I tested my conjugate gradients implementation with float and double precision and contrary to my guess the double code was twice faster than the single precision code. The reason is that I need many more iterations to achieve the same residual. Mind you, that was already on a pretty small system of about just 2000 unknowns (though the matrix is ill-conditioned). Considering this, are there any remedies to this? For example I looked here and they simply implement the dot product in double precision. Are there any approaches that are accurate and efficient in practice (not just theoretically) that work with single precision (e.g. if I want to use this on the GPU where double comes at a premium)? Or maybe there are some reformulations of the conjugate gradients algorithm that make it more stable (reorthogonalization?).

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    $\begingroup$ This is an interesting question in my current scope. I will do some more research and try to get back with more information. But current wisdom is to use GMRES with modified (or block modified) Gram-Schmidt instead of CG. It uses more space and computation for sure, but for symmetric matrices GMRES iterations are equivalent to MINRES iterations. In addition, CG and MINRES performance (in terms of iterations) tend to be similar (see Fong, Saunders - CG versus MINRES: an Empirical Comparison). I haven't seen much on stabilizing CG in lower precisions, maybe Erin Carson published something? $\endgroup$ Nov 17 at 16:20
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    $\begingroup$ @AbdullahAliSivas I am aware of the paper about CG vs MINRES, but I have been sceptical about it since I ran some experiments several years ago. At the very least in those CG seemed to minimize the error more efficiently than MINRES. Instead MINRES was minimizing the residual better, so I guess it depends on what you want to minimize. I'll look into GMRES - any recommendations for reference discussing practical implementation details? The only thing I have read is the part from Saad's book but from my experience the pseudo-codes from his book needed some modifications in other cases. $\endgroup$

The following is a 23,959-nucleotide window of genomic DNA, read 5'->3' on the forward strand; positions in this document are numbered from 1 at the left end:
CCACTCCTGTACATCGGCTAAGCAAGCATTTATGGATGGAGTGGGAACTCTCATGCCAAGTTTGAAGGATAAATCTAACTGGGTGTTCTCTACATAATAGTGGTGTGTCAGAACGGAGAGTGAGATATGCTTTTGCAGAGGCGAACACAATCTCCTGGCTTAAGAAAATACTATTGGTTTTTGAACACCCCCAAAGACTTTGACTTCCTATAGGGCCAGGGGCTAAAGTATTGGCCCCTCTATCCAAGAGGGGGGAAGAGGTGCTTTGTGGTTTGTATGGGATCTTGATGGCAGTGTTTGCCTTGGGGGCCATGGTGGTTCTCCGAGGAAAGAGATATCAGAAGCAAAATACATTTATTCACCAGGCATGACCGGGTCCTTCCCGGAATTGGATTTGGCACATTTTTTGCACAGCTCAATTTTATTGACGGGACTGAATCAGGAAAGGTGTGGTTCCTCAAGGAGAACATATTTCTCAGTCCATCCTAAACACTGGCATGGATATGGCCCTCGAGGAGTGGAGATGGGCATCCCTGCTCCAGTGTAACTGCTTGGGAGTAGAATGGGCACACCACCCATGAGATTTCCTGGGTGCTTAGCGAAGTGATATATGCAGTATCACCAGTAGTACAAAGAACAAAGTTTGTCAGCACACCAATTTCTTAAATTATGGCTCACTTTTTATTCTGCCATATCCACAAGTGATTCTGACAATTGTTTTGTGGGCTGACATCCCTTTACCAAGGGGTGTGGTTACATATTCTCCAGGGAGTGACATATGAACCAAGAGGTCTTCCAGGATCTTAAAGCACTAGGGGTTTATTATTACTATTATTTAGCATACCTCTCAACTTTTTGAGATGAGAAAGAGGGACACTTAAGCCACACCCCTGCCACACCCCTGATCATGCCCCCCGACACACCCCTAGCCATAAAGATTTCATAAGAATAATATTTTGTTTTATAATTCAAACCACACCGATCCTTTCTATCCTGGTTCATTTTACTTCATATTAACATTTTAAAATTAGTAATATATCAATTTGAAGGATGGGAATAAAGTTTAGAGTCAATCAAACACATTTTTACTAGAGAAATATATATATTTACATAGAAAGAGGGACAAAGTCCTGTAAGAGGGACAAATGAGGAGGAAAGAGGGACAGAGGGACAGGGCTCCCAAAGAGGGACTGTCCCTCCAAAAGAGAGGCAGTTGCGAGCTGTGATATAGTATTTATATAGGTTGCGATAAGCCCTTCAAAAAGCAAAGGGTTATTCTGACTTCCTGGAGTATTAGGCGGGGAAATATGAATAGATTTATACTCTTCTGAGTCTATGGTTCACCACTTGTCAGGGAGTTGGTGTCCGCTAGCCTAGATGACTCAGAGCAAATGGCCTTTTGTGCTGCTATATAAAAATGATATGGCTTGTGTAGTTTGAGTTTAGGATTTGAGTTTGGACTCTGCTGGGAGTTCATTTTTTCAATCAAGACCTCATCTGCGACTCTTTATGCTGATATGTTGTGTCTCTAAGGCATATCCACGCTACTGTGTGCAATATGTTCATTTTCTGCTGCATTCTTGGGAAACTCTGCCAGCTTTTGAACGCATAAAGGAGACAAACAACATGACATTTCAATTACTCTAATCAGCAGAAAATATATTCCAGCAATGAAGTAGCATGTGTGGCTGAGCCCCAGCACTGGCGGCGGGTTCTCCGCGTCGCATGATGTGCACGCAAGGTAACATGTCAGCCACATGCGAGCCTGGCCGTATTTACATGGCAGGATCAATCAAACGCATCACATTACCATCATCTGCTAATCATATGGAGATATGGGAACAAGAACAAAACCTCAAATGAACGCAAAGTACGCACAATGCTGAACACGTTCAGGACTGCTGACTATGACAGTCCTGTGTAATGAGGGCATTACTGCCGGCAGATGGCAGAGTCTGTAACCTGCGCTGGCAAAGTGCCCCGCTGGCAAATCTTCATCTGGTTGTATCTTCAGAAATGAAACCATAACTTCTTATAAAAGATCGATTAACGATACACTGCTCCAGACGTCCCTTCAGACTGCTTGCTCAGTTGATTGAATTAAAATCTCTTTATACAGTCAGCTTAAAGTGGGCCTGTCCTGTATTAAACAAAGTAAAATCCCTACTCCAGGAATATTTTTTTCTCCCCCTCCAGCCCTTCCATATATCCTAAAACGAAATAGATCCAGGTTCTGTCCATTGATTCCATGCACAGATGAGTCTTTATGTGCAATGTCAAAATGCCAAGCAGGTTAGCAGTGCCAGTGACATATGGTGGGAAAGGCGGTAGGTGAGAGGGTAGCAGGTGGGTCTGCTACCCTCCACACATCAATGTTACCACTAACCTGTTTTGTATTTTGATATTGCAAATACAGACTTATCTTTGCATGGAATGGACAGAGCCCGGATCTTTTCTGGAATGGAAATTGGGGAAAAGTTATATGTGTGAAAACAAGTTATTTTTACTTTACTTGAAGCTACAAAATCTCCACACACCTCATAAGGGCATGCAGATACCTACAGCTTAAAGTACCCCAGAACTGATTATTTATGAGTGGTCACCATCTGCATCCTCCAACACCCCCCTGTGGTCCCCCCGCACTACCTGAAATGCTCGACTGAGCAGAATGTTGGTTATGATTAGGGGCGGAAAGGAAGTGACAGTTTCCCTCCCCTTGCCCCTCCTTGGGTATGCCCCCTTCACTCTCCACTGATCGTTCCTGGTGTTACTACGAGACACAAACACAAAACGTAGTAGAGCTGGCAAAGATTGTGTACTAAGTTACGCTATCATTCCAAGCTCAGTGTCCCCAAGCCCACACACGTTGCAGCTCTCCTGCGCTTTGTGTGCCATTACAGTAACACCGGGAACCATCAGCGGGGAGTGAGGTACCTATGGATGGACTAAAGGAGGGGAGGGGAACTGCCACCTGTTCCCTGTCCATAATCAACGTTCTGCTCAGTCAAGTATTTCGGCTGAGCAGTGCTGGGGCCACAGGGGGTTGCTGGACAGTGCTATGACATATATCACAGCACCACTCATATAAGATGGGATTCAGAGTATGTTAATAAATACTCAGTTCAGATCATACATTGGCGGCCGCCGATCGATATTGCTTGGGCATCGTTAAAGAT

– lightxbulb
    Nov 17 at 21:01
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    $\begingroup$ @lightxbulb I am sure you know about the PETSc implementation of GMRES, which runs on GPUs already (given you use GPU friendly datastructures). I know "Sparse systems solving on GPUs with GMRES" by Couturier and Domas which shows their code. Otherwise, probably there are multiple papers that need to be read at the same time to figure out a practical implementation (at least a PETSc developer told me that their implementation takes pieces from many papers some years ago) $\endgroup$ Nov 18 at 3:14


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